The outcomes helped us to develop a new user survey, which is presented after sign-up and before the first run. The data from this survey helped us to create a set of predictors useful towards understanding baseline criteria for success and failure, which we then used to inform a set of experiments (noted below), and an exit survey to identify why people go quiet within their first 30 days.

Product billing and payment

In order to sell a product, you need to have a clear understanding of purchasing flows and experiences. I worked with the engineers tasked with refactoring and improving GitHub Enterprise’s purchasing flows (account management, invoicing and upgrading, and self-serve experiences).

This study challenged me in many ways, namely because it required recruiting and interviewing accountants, those customers least connected to our core product (one person described GitHub as the same thing as a pencil, he didn’t need to know what it was, but he needed to know who purchased it, so he could issue a check).

We investigated how organizations paid for GitHub (invoicing, annual billing, credit cards, etc.), and asked about how they paid for other software (Who is a great vendor?). We surfaced both the good and friction-filled workflows, and did a deep dive to learn how payments are processed and identified communication gaps that often result in late payments or accounting confusion.

By studying a payment process from multiple angles, we uncovered a splintered customer experience that was making it difficult for customers to purchase our product.

Pre-Release Programs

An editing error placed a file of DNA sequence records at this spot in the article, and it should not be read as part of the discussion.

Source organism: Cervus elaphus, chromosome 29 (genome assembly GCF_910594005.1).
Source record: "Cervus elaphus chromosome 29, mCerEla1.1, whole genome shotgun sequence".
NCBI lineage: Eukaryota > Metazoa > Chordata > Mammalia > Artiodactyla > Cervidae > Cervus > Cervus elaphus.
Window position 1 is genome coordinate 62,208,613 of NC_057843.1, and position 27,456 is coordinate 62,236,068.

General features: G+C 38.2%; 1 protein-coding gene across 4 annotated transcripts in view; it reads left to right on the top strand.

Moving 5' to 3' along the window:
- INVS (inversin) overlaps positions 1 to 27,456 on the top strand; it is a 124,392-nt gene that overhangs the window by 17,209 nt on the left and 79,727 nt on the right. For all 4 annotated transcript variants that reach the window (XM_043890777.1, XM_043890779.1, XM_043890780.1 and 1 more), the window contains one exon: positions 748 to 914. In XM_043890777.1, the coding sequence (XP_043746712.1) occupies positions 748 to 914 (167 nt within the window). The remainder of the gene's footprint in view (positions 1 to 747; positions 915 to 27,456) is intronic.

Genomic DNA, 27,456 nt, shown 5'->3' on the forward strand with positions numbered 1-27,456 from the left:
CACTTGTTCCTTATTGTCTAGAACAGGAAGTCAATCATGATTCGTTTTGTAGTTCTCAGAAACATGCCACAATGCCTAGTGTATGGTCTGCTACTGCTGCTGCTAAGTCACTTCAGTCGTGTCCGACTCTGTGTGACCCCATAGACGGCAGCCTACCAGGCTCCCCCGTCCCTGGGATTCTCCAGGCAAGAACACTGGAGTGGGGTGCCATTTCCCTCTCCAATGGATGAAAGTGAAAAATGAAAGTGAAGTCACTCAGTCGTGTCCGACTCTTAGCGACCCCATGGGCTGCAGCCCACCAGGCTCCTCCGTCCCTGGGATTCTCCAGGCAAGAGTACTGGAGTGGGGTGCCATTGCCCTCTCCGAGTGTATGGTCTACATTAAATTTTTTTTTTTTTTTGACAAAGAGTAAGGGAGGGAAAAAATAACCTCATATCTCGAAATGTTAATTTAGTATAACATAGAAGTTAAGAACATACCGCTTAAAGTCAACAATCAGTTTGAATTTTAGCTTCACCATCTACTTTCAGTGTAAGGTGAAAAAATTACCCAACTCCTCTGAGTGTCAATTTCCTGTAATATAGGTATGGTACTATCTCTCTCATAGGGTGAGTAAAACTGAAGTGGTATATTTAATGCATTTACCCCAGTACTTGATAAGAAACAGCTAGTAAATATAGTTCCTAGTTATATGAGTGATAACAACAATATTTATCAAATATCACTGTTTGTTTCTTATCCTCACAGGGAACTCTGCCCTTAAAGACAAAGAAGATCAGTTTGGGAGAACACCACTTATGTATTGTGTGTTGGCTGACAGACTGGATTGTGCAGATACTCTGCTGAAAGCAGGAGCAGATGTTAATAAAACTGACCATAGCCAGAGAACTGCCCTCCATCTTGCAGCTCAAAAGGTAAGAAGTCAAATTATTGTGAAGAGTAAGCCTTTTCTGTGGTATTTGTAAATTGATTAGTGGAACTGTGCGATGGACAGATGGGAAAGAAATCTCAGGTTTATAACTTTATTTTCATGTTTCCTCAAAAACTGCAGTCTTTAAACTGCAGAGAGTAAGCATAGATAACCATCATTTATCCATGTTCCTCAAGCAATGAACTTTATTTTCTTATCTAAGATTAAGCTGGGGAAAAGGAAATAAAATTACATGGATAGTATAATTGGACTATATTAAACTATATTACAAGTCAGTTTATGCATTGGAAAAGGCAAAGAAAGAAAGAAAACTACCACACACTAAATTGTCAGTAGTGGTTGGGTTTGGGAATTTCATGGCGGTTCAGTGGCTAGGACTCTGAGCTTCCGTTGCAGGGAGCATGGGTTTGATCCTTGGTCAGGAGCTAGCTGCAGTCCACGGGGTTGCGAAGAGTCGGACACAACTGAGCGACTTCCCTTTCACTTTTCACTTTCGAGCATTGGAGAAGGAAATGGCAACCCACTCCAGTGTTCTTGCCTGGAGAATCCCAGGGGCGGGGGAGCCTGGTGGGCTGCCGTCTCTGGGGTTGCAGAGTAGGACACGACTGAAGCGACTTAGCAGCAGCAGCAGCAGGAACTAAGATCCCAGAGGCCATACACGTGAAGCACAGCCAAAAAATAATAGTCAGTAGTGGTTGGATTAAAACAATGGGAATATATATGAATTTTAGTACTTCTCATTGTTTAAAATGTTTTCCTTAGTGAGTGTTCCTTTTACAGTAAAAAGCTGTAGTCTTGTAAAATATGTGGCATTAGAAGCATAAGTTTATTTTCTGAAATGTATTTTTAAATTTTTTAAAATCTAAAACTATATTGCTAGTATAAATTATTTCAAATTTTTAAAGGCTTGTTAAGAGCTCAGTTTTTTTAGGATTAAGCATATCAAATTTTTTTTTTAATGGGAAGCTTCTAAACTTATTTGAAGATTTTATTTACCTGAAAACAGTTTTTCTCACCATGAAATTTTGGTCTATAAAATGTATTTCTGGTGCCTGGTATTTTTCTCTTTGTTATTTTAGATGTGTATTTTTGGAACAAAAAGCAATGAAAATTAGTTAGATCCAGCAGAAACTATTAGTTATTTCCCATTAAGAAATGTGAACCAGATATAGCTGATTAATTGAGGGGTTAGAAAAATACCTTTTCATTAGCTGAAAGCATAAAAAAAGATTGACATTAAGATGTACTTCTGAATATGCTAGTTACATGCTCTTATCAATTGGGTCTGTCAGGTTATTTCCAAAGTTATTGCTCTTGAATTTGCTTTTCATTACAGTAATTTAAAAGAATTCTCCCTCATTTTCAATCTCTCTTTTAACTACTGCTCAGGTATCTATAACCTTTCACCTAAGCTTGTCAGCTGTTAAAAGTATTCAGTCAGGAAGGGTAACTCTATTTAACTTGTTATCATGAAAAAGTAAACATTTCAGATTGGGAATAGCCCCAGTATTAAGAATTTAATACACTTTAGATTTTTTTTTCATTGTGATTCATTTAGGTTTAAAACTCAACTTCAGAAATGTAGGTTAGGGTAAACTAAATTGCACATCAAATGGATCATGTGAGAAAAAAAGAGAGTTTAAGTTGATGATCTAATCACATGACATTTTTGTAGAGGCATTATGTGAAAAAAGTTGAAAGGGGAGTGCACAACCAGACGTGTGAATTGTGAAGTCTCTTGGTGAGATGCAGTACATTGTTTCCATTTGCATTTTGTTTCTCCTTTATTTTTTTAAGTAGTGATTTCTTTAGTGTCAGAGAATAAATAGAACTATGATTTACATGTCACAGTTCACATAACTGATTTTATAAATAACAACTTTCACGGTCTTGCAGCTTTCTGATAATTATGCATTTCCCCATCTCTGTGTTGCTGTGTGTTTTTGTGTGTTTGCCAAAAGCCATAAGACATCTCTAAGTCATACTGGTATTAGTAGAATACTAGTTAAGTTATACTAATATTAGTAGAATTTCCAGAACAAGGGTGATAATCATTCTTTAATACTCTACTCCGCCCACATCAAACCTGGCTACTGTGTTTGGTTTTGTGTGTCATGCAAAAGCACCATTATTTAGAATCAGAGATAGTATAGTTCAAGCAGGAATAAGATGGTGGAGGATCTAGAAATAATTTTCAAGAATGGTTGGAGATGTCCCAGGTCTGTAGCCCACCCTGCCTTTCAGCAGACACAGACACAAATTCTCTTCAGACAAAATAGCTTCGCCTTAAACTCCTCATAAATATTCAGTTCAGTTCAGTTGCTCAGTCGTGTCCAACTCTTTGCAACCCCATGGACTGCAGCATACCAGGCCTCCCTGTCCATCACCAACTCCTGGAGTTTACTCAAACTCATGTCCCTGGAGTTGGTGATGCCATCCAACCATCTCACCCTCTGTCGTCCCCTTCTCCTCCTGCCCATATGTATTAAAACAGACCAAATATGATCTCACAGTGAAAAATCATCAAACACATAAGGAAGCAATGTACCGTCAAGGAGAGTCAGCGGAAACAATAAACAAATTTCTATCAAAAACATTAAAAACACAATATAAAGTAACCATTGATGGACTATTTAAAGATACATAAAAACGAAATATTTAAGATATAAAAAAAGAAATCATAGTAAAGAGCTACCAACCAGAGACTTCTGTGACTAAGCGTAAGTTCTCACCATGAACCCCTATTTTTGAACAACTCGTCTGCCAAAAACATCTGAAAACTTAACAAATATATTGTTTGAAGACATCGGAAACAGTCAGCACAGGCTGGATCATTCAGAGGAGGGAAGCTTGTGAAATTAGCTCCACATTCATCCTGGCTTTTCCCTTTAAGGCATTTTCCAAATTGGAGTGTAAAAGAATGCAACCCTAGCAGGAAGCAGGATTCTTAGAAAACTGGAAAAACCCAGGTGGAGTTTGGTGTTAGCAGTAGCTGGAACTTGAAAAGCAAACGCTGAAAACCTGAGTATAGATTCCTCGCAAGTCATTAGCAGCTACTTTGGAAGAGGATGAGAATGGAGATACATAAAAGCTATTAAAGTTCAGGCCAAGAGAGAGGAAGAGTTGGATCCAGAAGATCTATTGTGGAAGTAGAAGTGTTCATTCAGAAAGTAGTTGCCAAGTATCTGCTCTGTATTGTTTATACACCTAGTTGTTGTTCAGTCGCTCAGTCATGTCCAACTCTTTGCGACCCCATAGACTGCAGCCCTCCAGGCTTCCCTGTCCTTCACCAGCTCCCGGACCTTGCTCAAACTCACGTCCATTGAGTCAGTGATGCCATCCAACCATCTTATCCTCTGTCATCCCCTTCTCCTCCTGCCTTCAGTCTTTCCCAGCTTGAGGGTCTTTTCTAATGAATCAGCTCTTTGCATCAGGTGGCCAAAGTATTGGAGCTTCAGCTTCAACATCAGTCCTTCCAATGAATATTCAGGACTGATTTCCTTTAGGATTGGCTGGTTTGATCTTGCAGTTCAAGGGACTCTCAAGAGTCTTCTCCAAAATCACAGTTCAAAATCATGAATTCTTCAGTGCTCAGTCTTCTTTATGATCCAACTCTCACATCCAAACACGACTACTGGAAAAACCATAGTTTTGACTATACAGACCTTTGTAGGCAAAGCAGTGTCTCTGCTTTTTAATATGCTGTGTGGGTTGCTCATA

I also organize our pre-release programs to get early versions of our features out into the hands of people who partner with us to share feedback. Pre-release programs are largely qualitative and provide us with intimate insights into human workflows, tools, and social experiences that are not otherwise easily attainable with quantitative data. They help us to better understand how to refine the product and whether or not it’s something we’re ready to or should ship.

In this genre of research, sometimes we learn that we need to go back to the drawing board, because we haven’t gotten it quite right (yet!).

  • Git LFS This was ground-breaking engineering work that make it possible to manage large binary assets with Git (Git is hostile towards large files), and a companion hosting solution on GitHub (our first paid add-on). We needed to identify the primary audience, use cases, and carefully introduce new technical challenges into our infrastructure (slowly, thoughtfully).

  • Direct Organization Membership This was a large project that began with a team rewriting the underlying abilities potential and then designing new permissions (backend and frontend) to improve how people manage user membership and privilege inside of their organization, creating safer security models and leveraging changes to core features like team @ mentions most helpful towards collaboration.

  • Organization Authentication Policies Companies like CircleCI, Gitter, Flowdock, and HuBoard run businesses built on GitHub’s API. They are security conscious and customer-focused. We conducted a two-part study to explore motivations and evaluate reactions to the design, documentation, and workflows associated with GitHub’s organization application policies.


We run experiments to help product managers, designers, and engineers measure the impact of changes to existing features, the development and rollout of new features, and validate if an idea is worth pursuing. Our experiments typically go beyond clicks and are designed to better understand human behaviors.

Each experiment involves measurement of:

  • Events – Short-term user actions with site UI, often with Google Analytics and internal event collection.
  • Milestones – Longer-term accomplishments that tell us about behaviors and motivations.

Experiments are led by our analytics team, but when setting up the initial experiment and then later when writing an experiment report, qualitative research lends insights from the field to help explain why something is happening. You can read more about our experiments “Insights from Researching Growth”.